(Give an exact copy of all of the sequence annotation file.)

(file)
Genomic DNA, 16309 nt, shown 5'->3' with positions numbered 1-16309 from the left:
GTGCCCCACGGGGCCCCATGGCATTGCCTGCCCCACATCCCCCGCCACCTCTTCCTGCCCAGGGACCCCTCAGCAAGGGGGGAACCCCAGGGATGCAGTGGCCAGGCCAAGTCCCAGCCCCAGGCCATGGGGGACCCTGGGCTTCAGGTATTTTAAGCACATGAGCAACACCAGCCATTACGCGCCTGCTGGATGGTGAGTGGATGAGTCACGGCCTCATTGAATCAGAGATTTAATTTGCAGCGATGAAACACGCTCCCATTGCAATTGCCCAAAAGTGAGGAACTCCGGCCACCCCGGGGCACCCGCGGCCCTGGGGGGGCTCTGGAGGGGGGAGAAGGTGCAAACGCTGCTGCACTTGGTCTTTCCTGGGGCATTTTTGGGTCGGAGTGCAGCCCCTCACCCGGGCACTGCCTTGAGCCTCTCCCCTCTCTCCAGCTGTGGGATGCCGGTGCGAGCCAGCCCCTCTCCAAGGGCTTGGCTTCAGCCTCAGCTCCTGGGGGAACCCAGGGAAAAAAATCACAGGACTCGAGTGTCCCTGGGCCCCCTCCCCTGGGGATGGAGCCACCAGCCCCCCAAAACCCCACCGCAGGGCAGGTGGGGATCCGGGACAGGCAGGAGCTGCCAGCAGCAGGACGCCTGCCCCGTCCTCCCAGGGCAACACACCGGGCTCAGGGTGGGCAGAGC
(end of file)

Genomic DNA, 16309 nt, shown 5'->3' with positions numbered 1-16309 from the left:
GTGCCCCACGGGGCCCCATGGCATTGCCTGCCCCACATCCCCCGCCACCTCTTCCTGCCCAGGGACCCCTCAGCAAGGGGGGAACCCCAGGGATGCAGTGGCCAGGCCAAGTCCCAGCCCCAGGCCATGGGGGACCCTGGGCTTCAGGTATTTTAAGCACATGAGCAACACCAGCCATTACGCGCCTGCTGGATGGTGAGTGGATGAGTCACGGCCTCATTGAATCAGAGATTTAATTTGCAGCGATGAAACACGCTCCCATTGCAATTGCCCAAAAGTGAGGAACTCCGGCCACCCCGGGGCACCCGCGGCCCTGGGGGGGCTCTGGAGGGGGGAGAAGGTGCAAACGCTGCTGCACTTGGTCTTTCCTGGGGCATTTTTGGGTCGGAGTGCAGCCCCTCACCCGGGCACTGCCTTGAGCCTCTCCCCTCTCTCCAGCTGTGGGATGCCGGTGCGAGCCAGCCCCTCTCCAAGGGCTTGGCTTCAGCCTCAGCTCCTGGGGGAACCCAGGGAAAAAAATCACAGGACTCGAGTGTCCCTGGGCCCCCTCCCCTGGGGATGGAGCCACCAGCCCCCCAAAACCCCACCGCAGGGCAGGTGGGGATCCGGGACAGGCAGGAGCTGCCAGCAGCAGGACGCCTGCCCCGTCCTCCCAGGGCAACACACCGGGCTCAGGGTGGGCAGAGC